In my Turnaround Leadership class, we have been learning about ways to influence and enact change within our organization. The Heath brothers’ books–Made to Stick and Switch: How to Change Things When Change is Hard–are now both on my To Read List. Unfortunately, I don’t think that I’ll be able to read both books in its entirety while still working on my dissertation. #sigh #toomanybooksnotenoughtime
However, that’s not say that I haven’t already gleaned some important concepts that are applicable in my position at my school. I like that the Heath brothers made the concepts so simple to remember:
Direct the Rider
Motivate the Elephant
Shape the Path
The video included in this post gives a great synopsis of how to approach change in any organization. I definitely need to keep these concepts not only in my backpocket, but forefront in my mind.
So this is my view from the deck as I finished this latest set of sketchnotes and blog post…
I would rather be out on the dock but I’m afraid I’ll either drop my new iPad Pro or Apple Pencil. 😁 But I couldn’t ask for a more serene setting with which to reflect on Chapters 4 & 5 of George Couros’ (@gcouros) book The Innovator’s Mindset.
As I’ve previously mentioned, I am not an administrator but I do consider myself a leader, a change agent. I’ve always found myself in some type of leadership position even from a young age…which is a bit odd to me since I don’t like being in any type of limelight. But I do have the gift of being able to empathize and relate well with people which brings me to the main focus of Chapters 4 & 5 – relationships. George brings the issue of successful and sustainable change back to the idea of people…understanding them, empathizing with them, building a relationship with them, connecting with them. His idea of being a leader is more about servant leadership. Through consensus building of a school-wide vision, stepping into the shoes of the end-user (teachers & students), removing barriers to success, scaffolding the change process, and most importantly, keeping in mind that at the heart of innovation are the people, not stuff…not policies, not initiatives.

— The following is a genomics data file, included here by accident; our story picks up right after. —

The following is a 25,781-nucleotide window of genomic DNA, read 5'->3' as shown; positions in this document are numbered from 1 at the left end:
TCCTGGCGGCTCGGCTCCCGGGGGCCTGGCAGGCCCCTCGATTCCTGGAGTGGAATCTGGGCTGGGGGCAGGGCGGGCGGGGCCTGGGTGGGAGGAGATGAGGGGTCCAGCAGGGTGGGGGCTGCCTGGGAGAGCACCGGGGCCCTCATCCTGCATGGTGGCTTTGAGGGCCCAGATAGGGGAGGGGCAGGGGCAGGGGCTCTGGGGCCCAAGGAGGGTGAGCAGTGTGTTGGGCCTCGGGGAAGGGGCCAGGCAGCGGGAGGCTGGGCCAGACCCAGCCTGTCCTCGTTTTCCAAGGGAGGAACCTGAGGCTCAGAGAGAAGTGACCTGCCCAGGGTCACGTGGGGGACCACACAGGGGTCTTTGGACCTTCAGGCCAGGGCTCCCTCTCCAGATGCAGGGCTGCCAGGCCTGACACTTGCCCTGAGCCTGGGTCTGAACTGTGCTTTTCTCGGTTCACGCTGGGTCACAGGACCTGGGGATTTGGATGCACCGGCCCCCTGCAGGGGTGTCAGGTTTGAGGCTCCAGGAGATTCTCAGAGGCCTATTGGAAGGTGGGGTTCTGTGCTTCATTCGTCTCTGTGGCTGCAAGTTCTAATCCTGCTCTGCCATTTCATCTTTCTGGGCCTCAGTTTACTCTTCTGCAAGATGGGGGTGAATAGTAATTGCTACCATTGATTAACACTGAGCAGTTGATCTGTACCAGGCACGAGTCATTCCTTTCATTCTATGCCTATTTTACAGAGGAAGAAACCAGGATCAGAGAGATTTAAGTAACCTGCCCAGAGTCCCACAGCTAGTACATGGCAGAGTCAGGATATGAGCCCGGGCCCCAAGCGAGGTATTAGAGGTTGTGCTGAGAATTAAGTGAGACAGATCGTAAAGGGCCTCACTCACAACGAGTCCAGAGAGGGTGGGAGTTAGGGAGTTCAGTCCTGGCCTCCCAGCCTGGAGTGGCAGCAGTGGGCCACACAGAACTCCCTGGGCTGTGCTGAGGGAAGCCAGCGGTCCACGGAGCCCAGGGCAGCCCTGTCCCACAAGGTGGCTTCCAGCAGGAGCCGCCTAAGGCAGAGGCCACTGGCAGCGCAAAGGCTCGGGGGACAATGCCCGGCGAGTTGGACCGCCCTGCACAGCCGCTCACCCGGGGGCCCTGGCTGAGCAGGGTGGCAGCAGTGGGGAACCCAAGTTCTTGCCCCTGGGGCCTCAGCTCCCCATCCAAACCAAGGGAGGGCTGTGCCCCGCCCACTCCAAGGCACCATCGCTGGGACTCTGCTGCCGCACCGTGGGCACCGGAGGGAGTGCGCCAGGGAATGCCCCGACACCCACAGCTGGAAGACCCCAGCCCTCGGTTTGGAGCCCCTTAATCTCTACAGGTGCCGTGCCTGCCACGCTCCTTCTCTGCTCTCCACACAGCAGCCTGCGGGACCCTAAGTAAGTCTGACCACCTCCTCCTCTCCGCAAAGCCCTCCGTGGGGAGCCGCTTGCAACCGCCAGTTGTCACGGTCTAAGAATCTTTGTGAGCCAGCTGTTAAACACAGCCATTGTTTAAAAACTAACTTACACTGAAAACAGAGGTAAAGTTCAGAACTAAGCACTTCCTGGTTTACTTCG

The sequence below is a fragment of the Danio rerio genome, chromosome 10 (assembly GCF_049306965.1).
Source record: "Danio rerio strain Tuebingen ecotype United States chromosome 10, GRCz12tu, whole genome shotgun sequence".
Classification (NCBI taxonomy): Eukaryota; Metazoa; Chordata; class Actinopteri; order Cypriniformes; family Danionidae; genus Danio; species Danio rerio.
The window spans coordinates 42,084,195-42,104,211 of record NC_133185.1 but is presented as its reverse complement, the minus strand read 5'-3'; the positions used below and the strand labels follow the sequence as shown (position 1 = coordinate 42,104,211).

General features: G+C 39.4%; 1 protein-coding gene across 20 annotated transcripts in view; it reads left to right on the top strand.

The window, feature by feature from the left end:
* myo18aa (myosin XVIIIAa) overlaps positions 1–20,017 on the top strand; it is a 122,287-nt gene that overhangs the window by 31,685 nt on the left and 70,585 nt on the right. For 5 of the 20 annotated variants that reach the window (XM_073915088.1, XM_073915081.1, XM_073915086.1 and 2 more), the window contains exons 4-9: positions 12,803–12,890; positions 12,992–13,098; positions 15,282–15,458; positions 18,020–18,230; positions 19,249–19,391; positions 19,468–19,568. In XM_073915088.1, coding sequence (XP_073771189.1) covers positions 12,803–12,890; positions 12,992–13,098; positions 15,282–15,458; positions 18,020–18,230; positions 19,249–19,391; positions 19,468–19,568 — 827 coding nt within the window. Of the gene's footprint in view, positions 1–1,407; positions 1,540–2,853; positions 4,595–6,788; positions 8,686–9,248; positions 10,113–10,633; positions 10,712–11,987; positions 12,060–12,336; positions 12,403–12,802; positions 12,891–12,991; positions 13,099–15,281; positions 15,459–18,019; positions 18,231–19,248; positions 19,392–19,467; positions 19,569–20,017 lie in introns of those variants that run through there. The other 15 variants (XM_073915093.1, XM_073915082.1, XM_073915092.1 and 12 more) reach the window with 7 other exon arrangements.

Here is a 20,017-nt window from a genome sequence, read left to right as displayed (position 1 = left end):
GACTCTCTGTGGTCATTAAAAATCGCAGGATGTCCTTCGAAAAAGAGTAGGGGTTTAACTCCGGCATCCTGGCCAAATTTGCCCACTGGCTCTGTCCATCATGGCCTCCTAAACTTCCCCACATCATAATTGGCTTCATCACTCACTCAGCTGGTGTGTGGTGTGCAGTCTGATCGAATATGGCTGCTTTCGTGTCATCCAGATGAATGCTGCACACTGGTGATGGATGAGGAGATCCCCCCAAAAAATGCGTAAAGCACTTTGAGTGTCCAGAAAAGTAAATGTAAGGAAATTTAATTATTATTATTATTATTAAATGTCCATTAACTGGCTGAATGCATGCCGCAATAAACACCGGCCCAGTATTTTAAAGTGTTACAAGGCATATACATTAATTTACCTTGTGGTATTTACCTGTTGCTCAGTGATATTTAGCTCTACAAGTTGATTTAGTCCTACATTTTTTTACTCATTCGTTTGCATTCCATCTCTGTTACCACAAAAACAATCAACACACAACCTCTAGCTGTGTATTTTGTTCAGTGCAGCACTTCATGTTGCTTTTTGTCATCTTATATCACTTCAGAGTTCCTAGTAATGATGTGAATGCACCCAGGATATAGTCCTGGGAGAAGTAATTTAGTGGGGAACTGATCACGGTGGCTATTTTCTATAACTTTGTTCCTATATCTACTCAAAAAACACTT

I think all too often educators at all levels feel the pressure to conform to policies and regulations…and get stuck right there. But George’s idea that we need to innovate inside the box is exactly what we need to remember when feeling discouraged or bogged down by issues that are behind our control. Innovation is happening at this moment…it’s better that it happens beyond “pockets of innovation” (p. 226) but it has to start somewhere. We’re not all fortunate to have a George Couros in our districts or at our school sites, but we do have leaders who understand the necessity of change and the importance of cultivating an innovator’s mindset.
Step aside naysayers, there’s a new mindset in town.